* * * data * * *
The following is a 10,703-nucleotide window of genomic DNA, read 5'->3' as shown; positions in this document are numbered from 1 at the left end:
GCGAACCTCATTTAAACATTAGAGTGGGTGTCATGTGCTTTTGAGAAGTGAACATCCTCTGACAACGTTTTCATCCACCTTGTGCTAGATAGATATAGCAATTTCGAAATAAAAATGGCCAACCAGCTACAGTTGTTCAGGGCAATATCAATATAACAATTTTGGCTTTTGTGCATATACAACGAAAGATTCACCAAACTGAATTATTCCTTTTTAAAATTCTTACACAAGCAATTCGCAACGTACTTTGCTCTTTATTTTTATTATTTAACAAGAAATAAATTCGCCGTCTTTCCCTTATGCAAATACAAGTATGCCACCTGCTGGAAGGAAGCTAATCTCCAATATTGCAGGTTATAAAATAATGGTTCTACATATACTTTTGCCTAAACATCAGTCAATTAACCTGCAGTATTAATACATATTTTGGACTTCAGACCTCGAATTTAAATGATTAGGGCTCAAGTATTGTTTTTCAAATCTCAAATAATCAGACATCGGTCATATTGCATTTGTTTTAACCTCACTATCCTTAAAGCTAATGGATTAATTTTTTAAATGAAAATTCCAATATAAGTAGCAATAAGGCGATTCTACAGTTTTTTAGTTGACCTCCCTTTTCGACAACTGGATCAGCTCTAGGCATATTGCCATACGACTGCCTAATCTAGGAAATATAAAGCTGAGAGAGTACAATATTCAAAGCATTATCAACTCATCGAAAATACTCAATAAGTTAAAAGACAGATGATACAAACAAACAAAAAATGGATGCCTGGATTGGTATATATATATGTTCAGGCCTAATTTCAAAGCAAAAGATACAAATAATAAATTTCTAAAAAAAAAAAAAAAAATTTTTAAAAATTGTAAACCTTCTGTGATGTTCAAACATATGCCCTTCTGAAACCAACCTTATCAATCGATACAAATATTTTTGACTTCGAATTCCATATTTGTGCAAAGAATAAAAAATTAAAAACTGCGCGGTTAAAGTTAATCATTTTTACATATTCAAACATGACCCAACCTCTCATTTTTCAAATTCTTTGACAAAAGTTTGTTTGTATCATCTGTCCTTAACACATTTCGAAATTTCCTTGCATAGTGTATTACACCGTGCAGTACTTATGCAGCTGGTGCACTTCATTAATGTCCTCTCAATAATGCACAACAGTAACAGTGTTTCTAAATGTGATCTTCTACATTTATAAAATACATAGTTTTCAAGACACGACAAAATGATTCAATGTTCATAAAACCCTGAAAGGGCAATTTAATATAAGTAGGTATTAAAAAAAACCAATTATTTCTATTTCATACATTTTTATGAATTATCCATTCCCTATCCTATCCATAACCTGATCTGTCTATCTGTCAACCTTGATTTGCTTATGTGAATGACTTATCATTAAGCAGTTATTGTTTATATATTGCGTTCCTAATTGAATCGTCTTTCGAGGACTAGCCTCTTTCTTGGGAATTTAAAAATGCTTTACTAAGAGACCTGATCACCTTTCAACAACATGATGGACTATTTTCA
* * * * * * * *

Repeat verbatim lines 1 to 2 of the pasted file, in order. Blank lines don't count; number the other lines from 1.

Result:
The following is a 10,703-nucleotide window of genomic DNA, read 5'->3' as shown; positions in this document are numbered from 1 at the left end:
GCGAACCTCATTTAAACATTAGAGTGGGTGTCATGTGCTTTTGAGAAGTGAACATCCTCTGACAACGTTTTCATCCACCTTGTGCTAGATAGATATAGCAATTTCGAAATAAAAATGGCCAACCAGCTACAGTTGTTCAGGGCAATATCAATATAACAATTTTGGCTTTTGTGCATATACAACGAAAGATTCACCAAACTGAATTATTCCTTTTTAAAATTCTTACACAAGCAATTCGCAACGTACTTTGCTCTTTATTTTTATTATTTAACAAGAAATAAATTCGCCGTCTTTCCCTTATGCAAATACAAGTATGCCACCTGCTGGAAGGAAGCTAATCTCCAATATTGCAGGTTATAAAATAATGGTTCTACATATACTTTTGCCTAAACATCAGTCAATTAACCTGCAGTATTAATACATATTTTGGACTTCAGACCTCGAATTTAAATGATTAGGGCTCAAGTATTGTTTTTCAAATCTCAAATAATCAGACATCGGTCATATTGCATTTGTTTTAACCTCACTATCCTTAAAGCTAATGGATTAATTTTTTAAATGAAAATTCCAATATAAGTAGCAATAAGGCGATTCTACAGTTTTTTAGTTGACCTCCCTTTTCGACAACTGGATCAGCTCTAGGCATATTGCCATACGACTGCCTAATCTAGGAAATATAAAGCTGAGAGAGTACAATATTCAAAGCATTATCAACTCATCGAAAATACTCAATAAGTTAAAAGACAGATGATACAAACAAACAAAAAATGGATGCCTGGATTGGTATATATATATGTTCAGGCCTAATTTCAAAGCAAAAGATACAAATAATAAATTTCTAAAAAAAAAAAAAAAAATTTTTAAAAATTGTAAACCTTCTGTGATGTTCAAACATATGCCCTTCTGAAACCAACCTTATCAATCGATACAAATATTTTTGACTTCGAATTCCATATTTGTGCAAAGAATAAAAAATTAAAAACTGCGCGGTTAAAGTTAATCATTTTTACATATTCAAACATGACCCAACCTCTCATTTTTCAAATTCTTTGACAAAAGTTTGTTTGTATCATCTGTCCTTAACACATTTCGAAATTTCCTTGCATAGTGTATTACACCGTGCAGTACTTATGCAGCTGGTGCACTTCATTAATGTCCTCTCAATAATGCACAACAGTAACAGTGTTTCTAAATGTGATCTTCTACATTTATAAAATACATAGTTTTCAAGACACGACAAAATGATTCAATGTTCATAAAACCCTGAAAGGGCAATTTAATATAAGTAGGTATTAAAAAAAACCAATTATTTCTATTTCATACATTTTTATGAATTATCCATTCCCTATCCTATCCATAACCTGATCTGTCTATCTGTCAACCTTGATTTGCTTATGTGAATGACTTATCATTAAGCAGTTATTGTTTATATATTGCGTTCCTAATTGAATCGTCTTTCGAGGACTAGCCTCTTTCTTGGGAATTTAAAAATGCTTTACTAAGAGACCTGATCACCTTTCAACAACATGATGGACTATTTTCA